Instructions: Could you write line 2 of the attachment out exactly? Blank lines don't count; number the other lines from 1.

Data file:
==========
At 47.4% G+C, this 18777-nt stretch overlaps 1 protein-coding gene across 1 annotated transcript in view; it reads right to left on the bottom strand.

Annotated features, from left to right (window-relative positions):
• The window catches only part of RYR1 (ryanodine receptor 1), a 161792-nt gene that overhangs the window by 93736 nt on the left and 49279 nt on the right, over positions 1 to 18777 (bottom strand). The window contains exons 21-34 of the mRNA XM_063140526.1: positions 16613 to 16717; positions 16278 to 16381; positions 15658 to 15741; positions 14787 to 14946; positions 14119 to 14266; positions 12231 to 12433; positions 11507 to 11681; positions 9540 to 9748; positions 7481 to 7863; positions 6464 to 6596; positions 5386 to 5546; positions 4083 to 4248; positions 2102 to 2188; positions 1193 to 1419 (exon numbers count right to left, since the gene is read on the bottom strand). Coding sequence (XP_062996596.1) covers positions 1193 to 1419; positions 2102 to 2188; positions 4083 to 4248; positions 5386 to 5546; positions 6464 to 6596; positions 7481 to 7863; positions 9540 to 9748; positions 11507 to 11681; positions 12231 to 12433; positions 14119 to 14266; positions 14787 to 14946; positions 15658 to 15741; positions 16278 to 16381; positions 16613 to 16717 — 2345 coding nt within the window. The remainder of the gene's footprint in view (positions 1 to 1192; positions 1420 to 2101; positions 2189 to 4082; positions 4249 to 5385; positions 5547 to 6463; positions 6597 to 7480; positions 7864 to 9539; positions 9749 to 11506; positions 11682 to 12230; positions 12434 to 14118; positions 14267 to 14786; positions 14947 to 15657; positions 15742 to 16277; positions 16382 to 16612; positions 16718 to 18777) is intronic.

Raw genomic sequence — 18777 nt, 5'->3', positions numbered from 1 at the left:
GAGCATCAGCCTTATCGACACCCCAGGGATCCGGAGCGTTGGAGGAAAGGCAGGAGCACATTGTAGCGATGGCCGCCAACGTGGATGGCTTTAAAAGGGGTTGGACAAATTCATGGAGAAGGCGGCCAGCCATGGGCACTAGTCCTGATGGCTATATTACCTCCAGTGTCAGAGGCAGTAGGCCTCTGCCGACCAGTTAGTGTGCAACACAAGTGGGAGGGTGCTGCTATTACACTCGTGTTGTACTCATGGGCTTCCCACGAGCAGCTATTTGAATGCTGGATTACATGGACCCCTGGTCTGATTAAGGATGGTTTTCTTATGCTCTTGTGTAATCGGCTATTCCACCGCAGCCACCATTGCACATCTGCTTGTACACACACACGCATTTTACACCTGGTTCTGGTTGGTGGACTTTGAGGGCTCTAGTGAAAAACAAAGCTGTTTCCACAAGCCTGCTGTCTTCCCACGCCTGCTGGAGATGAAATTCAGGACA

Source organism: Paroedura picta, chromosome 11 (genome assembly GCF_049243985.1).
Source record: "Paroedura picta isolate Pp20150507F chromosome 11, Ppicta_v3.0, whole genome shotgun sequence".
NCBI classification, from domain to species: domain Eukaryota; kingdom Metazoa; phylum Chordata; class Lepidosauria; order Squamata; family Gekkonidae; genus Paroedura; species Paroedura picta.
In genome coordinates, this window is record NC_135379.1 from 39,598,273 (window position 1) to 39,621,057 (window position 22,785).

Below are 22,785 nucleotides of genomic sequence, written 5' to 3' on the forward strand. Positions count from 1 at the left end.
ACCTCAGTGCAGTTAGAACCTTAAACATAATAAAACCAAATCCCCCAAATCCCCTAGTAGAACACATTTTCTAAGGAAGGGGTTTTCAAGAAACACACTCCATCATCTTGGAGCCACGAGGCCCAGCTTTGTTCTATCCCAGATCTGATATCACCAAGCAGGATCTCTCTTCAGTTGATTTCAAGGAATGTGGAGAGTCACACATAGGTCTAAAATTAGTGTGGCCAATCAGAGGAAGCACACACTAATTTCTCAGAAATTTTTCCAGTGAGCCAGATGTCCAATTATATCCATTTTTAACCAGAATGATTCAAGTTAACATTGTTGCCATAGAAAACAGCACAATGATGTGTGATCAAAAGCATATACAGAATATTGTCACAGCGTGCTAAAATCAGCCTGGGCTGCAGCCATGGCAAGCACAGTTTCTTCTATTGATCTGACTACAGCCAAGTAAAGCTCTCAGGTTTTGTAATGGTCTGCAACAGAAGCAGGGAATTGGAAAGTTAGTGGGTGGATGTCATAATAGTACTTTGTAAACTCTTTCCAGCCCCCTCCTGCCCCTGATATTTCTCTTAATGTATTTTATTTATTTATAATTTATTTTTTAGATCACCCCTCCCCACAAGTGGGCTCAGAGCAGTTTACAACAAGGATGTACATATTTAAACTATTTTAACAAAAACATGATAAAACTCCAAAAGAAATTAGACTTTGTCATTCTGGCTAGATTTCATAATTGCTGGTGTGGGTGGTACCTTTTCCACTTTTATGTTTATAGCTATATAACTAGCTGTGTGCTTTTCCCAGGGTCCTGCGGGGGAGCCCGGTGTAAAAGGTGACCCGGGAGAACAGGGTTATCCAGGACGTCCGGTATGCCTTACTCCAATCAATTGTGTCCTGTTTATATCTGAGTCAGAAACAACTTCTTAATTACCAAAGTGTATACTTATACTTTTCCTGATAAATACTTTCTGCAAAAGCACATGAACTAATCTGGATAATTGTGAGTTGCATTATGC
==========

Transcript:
Annotated features, from left to right (window-relative positions):